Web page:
27. CDS ‘G’ Reference DataChanges to reference values in line with NHS Data Dictionary

  28. Employment status Unemployed and seeking work Not receiving benefits Unpaid voluntary work Retired from paid work Not stated Other Not known • Regular Employment • Pupil/Student • Long term sick or disabled • Homemaker • Retired from work

  29. Sexuality • Gay: renamed toHomosexual • Not Disclosed: renamed to Not Recorded

  30. Consent • Yes the person consented • No the person has not consented

  31. Previously Hep B Infected • Yes has had a previous Hepatitis B infection diagnosed; • No has never had a previous Hepatitis B infection diagnosed; • Not Known

  32. Hepatitis C Positive • Yes is Hepatitis C Positive • No is not Hepatitis C Positive • Not Known

  33. Injecting Status • Previously Injected (but not currently) • Currently Injecting • Never Injected • Client Declined to Answer

  34. Referral Sources (Drug & Alcohol) • Arrest Referral / DIP is now: • Arrest Referral • DIP • Custody Service has been removed

  35. Referral Sources (Alcohol Only) • Employer • ATR (Alcohol Treatment Requirement) • Peer

  36. Drug Codes • Methylone • Mephedrone • No Second Drug • No Third Drug

  37. CDS ‘G’ Young People Changes to YP Outcomes

  38. Changes to YP outcomes • There are some changes to the YP outcomes. • These apply to all young people seen at a Young People’s treatment provider and should only be completed by these agencies. • YP outcomes have been collected since April 2009. • YP NDTMS Event: 31st March‚ YMCA Guildford

  39. Information Management

  40. Information Management • Clinicians need to: • Keep patient records; • Ensure appropriate information sharing‚ confidentiality and data protection; • Collect and analyse data; and • Make effective use of information and data; • (Drug Misuse and Dependence: UK guidelines on clinical management‚ 2007)

  41. Information Sharing • “Information sharing can be of great value to the direct care of individual patients and may also contribute indirectly to the delivery and effectiveness of the drug treatment system. Information sharing protocols should be consistent with guidance from local Caldicott Guardian and any national guidance‚ and acknowledge that patient consent to disclosure is key in most situations where identifiable information is shared.” • (Drug Misuse and Dependence: UK guidelines on clinical management‚ 2007)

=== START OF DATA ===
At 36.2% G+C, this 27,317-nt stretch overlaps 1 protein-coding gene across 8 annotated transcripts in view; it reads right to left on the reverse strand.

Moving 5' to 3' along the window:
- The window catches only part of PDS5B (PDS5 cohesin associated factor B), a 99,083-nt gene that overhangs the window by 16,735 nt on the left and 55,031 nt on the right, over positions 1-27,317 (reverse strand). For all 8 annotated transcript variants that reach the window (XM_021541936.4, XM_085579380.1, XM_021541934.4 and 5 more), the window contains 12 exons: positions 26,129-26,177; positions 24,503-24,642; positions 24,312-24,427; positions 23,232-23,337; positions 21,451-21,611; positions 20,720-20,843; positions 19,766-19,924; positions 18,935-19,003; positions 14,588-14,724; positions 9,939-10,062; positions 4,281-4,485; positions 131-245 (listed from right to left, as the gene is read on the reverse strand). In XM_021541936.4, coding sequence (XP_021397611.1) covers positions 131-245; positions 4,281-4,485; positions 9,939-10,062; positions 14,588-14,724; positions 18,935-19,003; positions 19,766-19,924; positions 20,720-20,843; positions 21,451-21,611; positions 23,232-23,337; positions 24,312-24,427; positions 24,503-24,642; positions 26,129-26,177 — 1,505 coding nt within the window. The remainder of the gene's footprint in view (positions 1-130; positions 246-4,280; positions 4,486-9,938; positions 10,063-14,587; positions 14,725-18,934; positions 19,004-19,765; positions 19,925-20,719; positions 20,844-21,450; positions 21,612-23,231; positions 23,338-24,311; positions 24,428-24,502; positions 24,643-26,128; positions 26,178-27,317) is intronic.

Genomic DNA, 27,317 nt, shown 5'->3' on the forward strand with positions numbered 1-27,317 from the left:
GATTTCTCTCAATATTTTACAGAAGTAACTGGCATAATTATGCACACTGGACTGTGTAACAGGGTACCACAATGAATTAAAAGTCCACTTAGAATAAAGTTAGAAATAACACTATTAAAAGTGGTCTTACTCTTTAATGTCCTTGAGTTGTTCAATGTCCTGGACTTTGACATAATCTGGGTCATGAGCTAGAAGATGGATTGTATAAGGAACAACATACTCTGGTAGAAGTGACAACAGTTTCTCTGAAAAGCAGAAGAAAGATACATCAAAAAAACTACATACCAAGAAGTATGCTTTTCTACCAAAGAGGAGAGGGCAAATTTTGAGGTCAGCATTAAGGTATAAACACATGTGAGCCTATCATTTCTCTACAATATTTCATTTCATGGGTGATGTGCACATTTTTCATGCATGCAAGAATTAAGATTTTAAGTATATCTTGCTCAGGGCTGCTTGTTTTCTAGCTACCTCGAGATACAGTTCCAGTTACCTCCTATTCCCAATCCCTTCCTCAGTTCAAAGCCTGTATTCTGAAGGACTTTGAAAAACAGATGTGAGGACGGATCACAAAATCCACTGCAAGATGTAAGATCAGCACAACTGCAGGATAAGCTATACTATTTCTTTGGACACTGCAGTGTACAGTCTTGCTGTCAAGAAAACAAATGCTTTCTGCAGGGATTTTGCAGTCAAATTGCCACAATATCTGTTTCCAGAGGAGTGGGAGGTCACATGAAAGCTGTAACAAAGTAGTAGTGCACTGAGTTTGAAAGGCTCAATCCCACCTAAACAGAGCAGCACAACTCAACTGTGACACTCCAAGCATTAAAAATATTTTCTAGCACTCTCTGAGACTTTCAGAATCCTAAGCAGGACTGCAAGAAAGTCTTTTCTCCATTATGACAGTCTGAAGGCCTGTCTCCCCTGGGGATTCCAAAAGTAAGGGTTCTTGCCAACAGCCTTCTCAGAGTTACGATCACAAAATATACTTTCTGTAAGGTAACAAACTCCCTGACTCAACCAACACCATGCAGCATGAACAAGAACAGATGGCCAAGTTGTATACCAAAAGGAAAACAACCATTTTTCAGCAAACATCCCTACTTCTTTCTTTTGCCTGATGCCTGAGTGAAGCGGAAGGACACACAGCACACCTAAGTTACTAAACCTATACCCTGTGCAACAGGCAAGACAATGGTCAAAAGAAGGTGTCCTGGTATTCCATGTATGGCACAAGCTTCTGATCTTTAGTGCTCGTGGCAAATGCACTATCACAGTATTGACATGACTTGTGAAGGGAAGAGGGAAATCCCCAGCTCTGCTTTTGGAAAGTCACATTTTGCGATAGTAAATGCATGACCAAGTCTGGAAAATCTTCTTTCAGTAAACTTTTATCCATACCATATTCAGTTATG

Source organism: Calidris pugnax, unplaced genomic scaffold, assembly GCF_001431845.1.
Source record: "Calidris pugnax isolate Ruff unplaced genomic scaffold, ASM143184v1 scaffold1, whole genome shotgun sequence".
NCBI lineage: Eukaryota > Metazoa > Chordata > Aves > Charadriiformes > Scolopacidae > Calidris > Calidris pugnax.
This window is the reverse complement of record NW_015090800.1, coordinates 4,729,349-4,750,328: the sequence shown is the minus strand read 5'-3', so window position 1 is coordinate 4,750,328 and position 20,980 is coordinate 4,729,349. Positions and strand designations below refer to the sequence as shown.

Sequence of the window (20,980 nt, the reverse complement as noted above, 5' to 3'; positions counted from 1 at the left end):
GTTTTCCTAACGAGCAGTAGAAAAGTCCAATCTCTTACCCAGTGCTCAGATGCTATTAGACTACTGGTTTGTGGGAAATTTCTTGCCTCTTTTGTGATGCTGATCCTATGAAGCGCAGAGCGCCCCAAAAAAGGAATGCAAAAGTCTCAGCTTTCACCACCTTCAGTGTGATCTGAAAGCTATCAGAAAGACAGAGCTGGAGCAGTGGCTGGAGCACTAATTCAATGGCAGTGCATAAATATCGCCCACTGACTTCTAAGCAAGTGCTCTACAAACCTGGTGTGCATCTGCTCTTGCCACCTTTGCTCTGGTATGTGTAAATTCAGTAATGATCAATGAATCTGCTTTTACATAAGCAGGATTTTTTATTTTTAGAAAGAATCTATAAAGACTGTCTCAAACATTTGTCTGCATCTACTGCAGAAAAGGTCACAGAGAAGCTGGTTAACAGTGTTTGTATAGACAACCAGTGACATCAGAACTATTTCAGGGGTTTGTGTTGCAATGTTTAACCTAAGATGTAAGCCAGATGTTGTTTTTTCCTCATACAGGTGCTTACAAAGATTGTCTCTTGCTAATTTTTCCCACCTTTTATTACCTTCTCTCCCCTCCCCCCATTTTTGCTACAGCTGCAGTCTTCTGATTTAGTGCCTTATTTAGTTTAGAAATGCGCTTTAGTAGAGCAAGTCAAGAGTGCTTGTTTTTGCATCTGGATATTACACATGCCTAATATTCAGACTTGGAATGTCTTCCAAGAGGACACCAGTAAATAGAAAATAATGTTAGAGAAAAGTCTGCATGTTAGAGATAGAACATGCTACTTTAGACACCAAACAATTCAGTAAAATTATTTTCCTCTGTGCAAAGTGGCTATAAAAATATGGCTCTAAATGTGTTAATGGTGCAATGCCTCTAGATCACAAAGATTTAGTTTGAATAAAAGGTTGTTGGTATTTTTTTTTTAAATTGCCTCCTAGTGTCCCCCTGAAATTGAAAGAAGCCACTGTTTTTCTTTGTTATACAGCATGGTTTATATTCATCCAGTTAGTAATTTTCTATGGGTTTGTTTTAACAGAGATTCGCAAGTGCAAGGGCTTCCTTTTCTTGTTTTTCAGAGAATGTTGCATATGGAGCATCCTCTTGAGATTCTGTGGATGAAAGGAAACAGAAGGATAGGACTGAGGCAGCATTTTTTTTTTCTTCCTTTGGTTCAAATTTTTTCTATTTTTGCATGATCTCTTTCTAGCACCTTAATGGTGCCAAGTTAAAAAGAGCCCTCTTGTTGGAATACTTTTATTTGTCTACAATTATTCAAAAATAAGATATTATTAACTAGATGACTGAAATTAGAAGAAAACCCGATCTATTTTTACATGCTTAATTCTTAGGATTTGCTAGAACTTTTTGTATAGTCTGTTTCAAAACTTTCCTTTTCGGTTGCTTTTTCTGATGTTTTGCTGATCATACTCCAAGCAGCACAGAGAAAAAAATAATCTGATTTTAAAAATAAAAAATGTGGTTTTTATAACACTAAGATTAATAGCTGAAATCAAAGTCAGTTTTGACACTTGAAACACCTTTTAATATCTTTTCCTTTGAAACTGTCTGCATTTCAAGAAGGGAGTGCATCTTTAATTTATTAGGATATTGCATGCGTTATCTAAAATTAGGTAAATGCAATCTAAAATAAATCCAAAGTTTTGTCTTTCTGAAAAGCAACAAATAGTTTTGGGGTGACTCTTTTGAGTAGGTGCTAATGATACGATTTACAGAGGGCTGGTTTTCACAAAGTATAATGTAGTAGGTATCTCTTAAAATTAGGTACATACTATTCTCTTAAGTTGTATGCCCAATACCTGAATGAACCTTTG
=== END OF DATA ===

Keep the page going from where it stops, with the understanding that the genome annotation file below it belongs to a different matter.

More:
42. Data Sharing Protocols • Having data sharing protocols in place‚ that outline how and why data is shared within and between organisations‚ is good practice. • Scenarios: • DAT Wide Systems: this will necessitate information sharing across treatment services and/or Drug and Alcohol Action Teams; • Multi-site service provider software (e.g. Addaction use one system nationally): • Multiple service providers delivering simultaneous treatment to a client‚ irrespective of the software used. This is relevant to TOP data where a service provider should‚ subject to permissions and data sharing protocols‚ send copies of the TOP information to other agencies.

  43. Consent • Clients should give written consent to share information about their care plan. This consent should specifically state which agencies the client consents to have information received about them and which they do not. A form recording the client’s consent should be kept in the notes. Consent should be reviewed at the time of reviewing the care plan.

  44. NTA Confidentiality Toolkit • Confidentiality policy should be clearly explained to client (verbally and written form), before assessment for treatment. • Should cover: • What information will be collected by the agency • When and what information will be shared with other services and organisations • Who information will go to and why (NDTMS) • When the confidentiality may be breached • (NTA Confidentiality Toolkit, 2009 NTA)

  45. Discharge Data

  46. DischargeData • Discharge Date • Discharge Reason • If a Discharge Date is entered, then a Discharge Reason must be given and vice versa. • Discharge information must be reported accurately and in a timely fashion as it is used to calculate In treatment Rates. • Modality End Date (s) must be populated for discharged clients.

  47. Successful Completions Treatment completed - drug free Treatment completed - occasional user (not opiates or crack) Drug Discharge Reasons

  48. Drug Discharge Reasons • Transfers • Transferred – not in custody • Transferred – in custody

  49. Drug Discharge Reasons • Incomplete • Incomplete – Dropped Out • Incomplete – Treatment withdrawn by provider • Incomplete – Retained in Custody • Incomplete – Treatment Commencement Declined by Client • Incomplete – Client Died

  50. Planned Discharge Project • The DTMU are currently providing support to a national exercise around Planned and Unplanned Discharges being undertaken by the Regional NTA Teams.  The number of unplanned discharges is rising, a trend which the NTA is keen to address immediately.  • In order to enable the agencies to investigate individual unplanned discharges, the DTMU have made available a spreadsheet which contains the attributable level data for unplanned discharges only for your service, thus the total number of discharges will be less than the summary sheet, which includes planned discharge reasons.